Objective research to aid investing decisions

Value Investing Strategy (Strategy Overview)

Allocations for January 2022 (Final)
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Momentum Investing Strategy (Strategy Overview)

Allocations for January 2022 (Final)
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Fundamental Valuation

What fundamental measures of business success best indicate the value of individual stocks and the aggregate stock market? How can investors apply these measures to estimate valuations and identify misvaluations? These blog entries address valuation based on accounting fundamentals, including the conventional value premium.

Cash Flow Trumps Discount Rate in Stock Valuations?

Are expected cash flows (earnings) or expected discount rates (risk tolerance) more important in determining stock valuations? In the April 2008 version of their paper entitled “What Drives Stock Price Movement?”, Long Chen and Xinlei Zhao investigate the relative importance of cash flows and discount rates in equity valuation by studying the relationships among proportional stock price change, cash flow news and discount rate news at firm and aggregate levels. They make a critical assumption that analyst earnings forecasts are accurate and timely measures of investor beliefs regarding future cash flows. Using quarterly stock price data and contemporaneous prevailing earnings forecasts over the period 1985 through 2006, they conclude that: Keep Reading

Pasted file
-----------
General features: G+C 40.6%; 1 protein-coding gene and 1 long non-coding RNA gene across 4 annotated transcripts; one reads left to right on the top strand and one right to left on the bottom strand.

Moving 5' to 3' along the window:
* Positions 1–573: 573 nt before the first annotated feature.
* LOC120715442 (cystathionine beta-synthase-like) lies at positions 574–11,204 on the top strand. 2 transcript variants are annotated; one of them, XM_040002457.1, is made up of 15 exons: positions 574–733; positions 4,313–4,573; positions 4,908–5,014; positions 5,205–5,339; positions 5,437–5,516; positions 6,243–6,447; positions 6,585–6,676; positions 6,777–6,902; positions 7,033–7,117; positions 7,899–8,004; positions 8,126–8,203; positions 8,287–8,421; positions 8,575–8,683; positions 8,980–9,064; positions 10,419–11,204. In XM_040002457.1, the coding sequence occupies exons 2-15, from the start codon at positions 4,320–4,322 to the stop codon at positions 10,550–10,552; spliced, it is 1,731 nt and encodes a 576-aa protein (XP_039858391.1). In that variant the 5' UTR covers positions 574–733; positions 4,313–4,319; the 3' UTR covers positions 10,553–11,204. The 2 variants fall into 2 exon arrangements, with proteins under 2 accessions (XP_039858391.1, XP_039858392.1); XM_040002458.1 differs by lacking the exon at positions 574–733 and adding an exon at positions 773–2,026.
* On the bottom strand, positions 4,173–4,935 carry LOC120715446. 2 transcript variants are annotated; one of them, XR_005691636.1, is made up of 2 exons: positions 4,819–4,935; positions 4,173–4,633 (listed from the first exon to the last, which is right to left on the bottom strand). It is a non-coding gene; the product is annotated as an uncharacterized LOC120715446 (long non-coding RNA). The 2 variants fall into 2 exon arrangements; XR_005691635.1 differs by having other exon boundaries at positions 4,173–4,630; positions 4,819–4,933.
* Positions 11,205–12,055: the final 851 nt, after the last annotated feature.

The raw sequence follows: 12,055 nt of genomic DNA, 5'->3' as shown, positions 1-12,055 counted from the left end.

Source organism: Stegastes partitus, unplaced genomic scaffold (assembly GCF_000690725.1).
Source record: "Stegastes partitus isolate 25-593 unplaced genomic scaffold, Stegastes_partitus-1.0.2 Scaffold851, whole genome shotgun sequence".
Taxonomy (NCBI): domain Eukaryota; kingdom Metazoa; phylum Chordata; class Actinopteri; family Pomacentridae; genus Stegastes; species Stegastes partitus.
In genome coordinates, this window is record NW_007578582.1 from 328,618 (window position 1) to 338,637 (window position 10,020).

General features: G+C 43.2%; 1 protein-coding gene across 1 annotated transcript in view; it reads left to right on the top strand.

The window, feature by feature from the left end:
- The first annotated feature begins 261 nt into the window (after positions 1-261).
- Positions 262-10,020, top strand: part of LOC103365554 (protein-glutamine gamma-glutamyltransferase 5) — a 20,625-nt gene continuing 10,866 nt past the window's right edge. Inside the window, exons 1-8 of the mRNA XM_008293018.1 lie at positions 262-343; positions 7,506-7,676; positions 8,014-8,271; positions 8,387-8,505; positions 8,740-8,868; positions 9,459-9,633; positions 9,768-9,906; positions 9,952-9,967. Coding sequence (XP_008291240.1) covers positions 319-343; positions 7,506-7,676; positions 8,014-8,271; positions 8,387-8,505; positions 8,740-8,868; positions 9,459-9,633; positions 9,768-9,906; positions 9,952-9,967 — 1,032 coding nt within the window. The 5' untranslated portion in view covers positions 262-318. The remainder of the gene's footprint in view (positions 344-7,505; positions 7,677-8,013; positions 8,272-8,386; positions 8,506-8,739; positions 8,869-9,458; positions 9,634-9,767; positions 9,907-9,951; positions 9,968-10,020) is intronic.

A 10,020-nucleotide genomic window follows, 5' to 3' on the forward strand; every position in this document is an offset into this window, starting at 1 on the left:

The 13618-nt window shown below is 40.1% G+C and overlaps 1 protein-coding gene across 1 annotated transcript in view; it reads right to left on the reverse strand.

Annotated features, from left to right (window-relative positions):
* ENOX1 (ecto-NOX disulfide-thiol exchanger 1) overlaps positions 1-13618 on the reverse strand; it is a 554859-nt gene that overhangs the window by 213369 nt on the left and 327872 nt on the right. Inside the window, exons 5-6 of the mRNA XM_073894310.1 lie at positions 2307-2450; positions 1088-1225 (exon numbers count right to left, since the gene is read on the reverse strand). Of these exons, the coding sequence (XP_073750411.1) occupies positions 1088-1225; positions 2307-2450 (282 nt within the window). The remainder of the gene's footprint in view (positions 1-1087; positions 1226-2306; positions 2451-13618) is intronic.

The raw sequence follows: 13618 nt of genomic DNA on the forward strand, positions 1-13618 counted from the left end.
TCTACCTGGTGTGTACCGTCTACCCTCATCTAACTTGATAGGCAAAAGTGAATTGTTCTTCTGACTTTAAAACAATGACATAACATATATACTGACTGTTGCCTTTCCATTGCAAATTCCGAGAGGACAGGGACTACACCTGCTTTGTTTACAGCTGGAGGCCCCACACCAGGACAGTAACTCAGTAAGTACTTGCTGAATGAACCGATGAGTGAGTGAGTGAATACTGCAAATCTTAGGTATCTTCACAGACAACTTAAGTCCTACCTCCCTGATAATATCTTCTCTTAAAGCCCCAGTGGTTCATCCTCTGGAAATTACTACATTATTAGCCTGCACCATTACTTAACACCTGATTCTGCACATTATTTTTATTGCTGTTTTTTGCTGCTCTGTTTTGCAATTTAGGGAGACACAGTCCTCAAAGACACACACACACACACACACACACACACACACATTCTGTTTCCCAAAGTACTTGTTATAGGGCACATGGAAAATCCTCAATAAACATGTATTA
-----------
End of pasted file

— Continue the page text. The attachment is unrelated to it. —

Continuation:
Outperformance of High-Yield Stocks in the UK

Does a high dividend yield translate on average to high total return? In the February 2008 version of their paper entitled “Dividend Yield Strategy in the British Stock Market: 1994-2007”, Janusz Brzeszczynski, Kathryn Archibald, Jerzy Gajdka and Joanna Brzeszczynska examine the recent performance of an equally-weighted portfolio of UK stocks with the highest dividend yields. Using total dividend-reinvested return data for portfolios of the Top Ten highest dividend yield stocks in the FTSE 100, reformed annually on the first trading day in March, and for the index itself over the period 1994-2007 (13 years), they conclude that: Keep Reading

Still Irrationally Exuberant?

Are asset prices still in a behavioral bubble, sustained at least in part by wrongly using nominal rather than real interest rates in valuation calculations? In his October 2007 paper entitled “Low Interest Rates and High Asset Prices: An Interpretation in Terms of Changing Popular Economic Models”, Robert Shiller examines the Fed model-like belief that that long-term asset prices are generally high because monetary authorities are keeping long-term interest rates low. Using interest rate and inflation data for 1871-2007 and more recent behavioral evidence, he argues that: Keep Reading